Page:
Amnesty International (AI) [advocacy website] on Wednesday urged [press release] authorities in the former Yugoslavia to investigate the enforced disappearances of 14,000 people who are still unaccounted for since the civil war in the 1990s. The report [text, PDF] comes as the mandate for the International Criminal Tribunal for the former Yugoslavia (ICTY) [official website] is coming to an end. AI claims that domestic governments have not taken the necessary steps to identify and prosecute the individuals responsible for the abductions and enforced disappearances. AI points out obstacles to investigating and prosecuting alleged war crimes, genocide and crimes against humanity, specifically citing instances where members of the government, military or police are suspects. The report provides specific cases of enforced disappearances and abductions and also makes a number of recommendations for the governments of Croatia, Bosnia and Herzegovina, the Former Yugoslav Republic of Macedonia, Montenegro, Serbia and Kosovo. In addition, the report states:
Amnesty International Urges the European Commission through the accession process to: ensure progress is made towards ending impunity for enforced disappearances and abductions. This includes progress towards ensuring the right to justice and to adequate and effective reparation for the victims of enforced disappearances and abductions and their relatives.Between 1991 and 2001 approximately 34,700 people were reported missing due to enforced disappearances or abductions during the civil war in the former Yugoslavia and are awaiting justice.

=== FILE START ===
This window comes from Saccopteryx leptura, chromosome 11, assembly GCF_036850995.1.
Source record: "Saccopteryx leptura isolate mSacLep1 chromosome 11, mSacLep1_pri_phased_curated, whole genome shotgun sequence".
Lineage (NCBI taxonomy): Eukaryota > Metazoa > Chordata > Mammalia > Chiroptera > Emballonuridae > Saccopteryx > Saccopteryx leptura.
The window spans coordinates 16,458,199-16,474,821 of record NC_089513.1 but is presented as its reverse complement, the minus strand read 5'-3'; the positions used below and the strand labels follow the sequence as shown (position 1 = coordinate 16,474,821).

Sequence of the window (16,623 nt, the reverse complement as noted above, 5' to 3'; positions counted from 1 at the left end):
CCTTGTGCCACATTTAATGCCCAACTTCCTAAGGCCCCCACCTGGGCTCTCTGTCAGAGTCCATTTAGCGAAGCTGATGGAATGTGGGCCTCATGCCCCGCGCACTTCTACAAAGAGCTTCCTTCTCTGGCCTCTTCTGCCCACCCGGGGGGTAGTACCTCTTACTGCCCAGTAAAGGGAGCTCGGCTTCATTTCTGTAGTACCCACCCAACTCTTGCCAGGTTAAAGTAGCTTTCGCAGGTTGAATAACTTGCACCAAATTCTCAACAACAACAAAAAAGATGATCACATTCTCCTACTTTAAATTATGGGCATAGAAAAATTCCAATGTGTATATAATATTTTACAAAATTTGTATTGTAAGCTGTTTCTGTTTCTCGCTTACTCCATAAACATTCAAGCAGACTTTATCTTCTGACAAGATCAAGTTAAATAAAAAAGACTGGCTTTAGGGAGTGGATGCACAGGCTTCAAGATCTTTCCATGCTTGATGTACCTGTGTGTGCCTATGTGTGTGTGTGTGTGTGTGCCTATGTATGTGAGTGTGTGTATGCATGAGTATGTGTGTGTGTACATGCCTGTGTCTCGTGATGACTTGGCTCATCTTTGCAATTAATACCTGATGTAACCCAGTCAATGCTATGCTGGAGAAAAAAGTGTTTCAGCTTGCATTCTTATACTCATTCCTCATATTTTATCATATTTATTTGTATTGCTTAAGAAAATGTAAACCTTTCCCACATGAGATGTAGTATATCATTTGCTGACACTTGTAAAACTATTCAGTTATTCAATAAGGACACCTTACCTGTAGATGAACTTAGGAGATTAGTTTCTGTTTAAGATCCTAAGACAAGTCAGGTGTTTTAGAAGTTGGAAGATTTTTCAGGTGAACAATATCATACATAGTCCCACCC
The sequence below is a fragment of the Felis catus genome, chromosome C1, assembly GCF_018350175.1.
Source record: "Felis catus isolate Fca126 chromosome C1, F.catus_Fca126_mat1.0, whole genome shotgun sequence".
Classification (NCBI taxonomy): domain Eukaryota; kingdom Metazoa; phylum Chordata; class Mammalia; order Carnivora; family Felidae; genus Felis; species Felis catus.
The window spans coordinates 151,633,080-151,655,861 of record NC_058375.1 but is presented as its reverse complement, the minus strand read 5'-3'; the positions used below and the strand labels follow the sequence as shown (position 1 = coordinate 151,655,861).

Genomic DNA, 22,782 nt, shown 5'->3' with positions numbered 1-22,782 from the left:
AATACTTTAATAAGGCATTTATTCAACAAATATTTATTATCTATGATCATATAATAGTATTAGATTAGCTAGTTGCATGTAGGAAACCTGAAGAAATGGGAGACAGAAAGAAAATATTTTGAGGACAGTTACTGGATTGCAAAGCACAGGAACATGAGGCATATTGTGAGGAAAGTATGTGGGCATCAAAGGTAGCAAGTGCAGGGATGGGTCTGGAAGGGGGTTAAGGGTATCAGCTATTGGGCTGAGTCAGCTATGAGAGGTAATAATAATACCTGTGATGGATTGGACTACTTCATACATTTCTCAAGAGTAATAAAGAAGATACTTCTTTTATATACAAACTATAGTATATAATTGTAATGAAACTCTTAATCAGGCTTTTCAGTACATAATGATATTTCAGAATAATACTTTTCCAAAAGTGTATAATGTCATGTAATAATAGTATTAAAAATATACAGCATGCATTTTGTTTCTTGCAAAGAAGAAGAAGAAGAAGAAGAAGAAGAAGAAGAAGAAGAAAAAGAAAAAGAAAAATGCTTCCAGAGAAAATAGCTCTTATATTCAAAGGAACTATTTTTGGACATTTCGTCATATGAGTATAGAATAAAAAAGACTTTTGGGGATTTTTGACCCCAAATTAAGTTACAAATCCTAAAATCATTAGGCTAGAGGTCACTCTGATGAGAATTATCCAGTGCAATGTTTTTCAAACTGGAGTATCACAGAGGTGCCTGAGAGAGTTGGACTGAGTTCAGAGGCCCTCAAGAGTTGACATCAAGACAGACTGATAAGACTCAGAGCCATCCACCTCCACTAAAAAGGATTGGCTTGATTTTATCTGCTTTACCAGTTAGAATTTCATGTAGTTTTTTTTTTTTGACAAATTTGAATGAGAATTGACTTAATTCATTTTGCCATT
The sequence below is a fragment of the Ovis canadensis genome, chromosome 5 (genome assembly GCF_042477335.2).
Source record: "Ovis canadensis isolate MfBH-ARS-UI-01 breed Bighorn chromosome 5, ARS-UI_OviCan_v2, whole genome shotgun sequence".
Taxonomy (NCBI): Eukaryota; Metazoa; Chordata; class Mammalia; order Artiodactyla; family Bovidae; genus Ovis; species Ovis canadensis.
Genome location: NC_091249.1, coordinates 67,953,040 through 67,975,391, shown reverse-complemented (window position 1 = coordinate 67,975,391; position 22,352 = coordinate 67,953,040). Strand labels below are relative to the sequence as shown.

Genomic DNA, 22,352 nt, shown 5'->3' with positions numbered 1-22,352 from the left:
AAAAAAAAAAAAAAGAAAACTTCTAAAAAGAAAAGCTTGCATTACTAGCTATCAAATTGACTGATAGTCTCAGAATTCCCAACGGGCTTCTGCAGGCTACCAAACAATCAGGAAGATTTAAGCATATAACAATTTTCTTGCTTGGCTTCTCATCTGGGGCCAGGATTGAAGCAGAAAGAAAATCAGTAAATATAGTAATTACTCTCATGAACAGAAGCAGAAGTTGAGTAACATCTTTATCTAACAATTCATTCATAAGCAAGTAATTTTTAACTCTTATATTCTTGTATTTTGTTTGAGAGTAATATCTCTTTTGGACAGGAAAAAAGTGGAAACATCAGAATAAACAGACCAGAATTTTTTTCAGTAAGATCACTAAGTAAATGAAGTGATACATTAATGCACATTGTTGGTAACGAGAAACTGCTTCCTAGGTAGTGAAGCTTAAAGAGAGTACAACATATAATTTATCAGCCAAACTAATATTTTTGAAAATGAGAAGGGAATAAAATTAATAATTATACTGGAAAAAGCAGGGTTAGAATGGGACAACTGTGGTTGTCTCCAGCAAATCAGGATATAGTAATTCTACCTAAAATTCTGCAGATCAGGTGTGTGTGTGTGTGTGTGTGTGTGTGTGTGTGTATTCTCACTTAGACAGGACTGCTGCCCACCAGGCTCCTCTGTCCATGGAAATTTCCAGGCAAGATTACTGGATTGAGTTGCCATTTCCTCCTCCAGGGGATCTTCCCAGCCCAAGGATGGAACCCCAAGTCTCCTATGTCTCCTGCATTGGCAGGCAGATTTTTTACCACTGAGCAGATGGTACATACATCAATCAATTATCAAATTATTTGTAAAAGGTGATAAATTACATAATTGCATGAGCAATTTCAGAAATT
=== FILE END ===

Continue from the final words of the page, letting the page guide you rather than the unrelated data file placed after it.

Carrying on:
The ICTY has been prosecuting various individuals for war crimes committed during the civil war in the former Yugoslavia. Last week prosecutors at the ICTY sought a life sentence [JURIST report] for former Bosnian Serb army commander Zdravko Tolimir, who served under Ratko Mladic [JURIST news archive] during the Bosnian civil war. Earlier this month the ICTY announced that former Serb official Mile Mrksic has been transferred to a Portuguese prison [JURIST report] to serve his 20-year sentence for war crimes. Earlier this month former Bosnian Serb leader Radovan Karadzic [JURIST news archive] asked the ICTY for a new trial [JURIST report], accusing prosecutors of delaying the disclosure of crucial information.